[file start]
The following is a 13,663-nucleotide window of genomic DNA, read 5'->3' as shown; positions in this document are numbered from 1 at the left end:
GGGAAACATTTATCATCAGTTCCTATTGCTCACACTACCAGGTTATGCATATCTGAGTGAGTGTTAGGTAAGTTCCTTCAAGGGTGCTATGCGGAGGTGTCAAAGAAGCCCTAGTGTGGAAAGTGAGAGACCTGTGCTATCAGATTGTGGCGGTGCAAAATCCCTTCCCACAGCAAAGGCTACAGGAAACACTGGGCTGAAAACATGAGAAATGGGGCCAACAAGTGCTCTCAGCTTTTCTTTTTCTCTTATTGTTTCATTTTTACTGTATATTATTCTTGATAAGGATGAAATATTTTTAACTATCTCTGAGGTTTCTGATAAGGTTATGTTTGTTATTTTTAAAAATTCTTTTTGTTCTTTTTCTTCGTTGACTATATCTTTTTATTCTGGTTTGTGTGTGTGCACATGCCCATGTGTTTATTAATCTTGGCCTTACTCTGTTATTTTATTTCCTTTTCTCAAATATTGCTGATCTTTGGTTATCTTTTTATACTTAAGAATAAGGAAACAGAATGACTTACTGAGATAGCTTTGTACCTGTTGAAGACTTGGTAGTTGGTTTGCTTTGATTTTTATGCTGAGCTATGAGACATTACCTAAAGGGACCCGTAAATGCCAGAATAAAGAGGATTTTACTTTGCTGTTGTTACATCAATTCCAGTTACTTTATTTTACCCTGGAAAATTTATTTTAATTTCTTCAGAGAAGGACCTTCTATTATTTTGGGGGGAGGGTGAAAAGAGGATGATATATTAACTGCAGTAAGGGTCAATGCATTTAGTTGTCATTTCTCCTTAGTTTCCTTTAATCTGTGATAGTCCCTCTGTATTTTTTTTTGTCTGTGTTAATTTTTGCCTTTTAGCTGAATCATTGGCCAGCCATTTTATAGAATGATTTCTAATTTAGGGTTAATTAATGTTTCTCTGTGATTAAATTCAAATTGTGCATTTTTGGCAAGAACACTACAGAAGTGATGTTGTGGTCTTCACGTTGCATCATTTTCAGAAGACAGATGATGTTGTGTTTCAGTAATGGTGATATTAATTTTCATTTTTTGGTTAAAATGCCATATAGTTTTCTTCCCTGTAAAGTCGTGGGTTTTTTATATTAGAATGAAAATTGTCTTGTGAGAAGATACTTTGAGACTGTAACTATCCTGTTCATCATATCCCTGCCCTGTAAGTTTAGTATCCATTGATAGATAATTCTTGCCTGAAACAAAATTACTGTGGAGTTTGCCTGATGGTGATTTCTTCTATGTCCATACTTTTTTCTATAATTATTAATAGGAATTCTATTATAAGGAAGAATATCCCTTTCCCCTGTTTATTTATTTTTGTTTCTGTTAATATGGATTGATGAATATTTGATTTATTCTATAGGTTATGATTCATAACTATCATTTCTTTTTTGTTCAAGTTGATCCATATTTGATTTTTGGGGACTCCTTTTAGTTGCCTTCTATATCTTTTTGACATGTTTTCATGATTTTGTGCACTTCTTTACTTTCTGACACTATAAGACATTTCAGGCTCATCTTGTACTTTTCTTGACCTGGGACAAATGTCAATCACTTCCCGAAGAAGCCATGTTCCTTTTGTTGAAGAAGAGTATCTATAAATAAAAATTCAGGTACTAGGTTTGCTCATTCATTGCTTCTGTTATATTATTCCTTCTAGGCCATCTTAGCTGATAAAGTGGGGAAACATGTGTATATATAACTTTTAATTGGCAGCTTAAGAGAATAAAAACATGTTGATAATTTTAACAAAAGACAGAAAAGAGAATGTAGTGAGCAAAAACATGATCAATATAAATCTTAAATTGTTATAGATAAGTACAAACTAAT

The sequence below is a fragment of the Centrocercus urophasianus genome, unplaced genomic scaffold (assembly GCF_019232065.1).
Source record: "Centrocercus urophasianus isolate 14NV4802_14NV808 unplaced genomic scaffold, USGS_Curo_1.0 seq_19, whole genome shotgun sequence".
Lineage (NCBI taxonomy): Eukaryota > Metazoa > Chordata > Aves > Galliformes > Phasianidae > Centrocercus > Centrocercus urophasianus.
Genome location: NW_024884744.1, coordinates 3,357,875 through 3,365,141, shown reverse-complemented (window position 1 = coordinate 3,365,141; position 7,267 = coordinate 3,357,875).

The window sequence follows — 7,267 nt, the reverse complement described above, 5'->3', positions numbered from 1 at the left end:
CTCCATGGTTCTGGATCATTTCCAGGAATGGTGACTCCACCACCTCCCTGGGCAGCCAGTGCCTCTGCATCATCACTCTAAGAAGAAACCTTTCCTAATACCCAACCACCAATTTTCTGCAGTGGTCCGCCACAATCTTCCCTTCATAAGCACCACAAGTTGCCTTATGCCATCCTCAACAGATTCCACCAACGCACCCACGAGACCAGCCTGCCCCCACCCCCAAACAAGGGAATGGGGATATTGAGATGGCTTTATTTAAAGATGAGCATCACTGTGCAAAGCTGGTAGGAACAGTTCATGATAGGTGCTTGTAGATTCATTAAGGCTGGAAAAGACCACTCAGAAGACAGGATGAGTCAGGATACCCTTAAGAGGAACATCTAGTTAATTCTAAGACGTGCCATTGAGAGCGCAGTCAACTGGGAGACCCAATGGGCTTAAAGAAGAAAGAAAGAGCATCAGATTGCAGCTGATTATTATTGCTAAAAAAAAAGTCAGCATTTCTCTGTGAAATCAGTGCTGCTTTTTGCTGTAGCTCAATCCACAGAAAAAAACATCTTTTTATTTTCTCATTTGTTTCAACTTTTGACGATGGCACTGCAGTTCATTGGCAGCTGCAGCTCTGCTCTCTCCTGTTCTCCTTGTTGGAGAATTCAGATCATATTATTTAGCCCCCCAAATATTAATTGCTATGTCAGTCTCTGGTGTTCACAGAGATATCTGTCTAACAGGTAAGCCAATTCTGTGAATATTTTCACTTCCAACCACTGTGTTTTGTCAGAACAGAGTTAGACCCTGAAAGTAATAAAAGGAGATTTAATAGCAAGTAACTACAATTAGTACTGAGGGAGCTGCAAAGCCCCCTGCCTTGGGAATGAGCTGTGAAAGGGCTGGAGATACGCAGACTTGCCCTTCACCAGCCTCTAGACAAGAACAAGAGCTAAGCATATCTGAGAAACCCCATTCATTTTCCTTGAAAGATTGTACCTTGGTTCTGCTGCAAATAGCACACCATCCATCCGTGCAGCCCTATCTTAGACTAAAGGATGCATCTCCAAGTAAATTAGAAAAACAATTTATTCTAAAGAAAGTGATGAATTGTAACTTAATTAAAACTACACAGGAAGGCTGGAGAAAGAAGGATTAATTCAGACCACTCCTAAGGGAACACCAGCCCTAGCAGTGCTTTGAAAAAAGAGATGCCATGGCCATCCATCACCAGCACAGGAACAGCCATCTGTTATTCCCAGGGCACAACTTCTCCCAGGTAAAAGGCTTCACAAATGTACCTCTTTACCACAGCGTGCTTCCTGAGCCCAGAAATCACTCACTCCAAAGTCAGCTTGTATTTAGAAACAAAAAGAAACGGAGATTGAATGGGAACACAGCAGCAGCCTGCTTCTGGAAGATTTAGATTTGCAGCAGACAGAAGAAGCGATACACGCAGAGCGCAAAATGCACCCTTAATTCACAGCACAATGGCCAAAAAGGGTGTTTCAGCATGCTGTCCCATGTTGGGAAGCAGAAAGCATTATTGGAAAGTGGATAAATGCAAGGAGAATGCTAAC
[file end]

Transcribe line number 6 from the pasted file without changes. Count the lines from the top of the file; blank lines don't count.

Genome location: NW_024884744.1, coordinates 3,357,875 through 3,365,141, shown reverse-complemented (window position 1 = coordinate 3,365,141; position 7,267 = coordinate 3,357,875).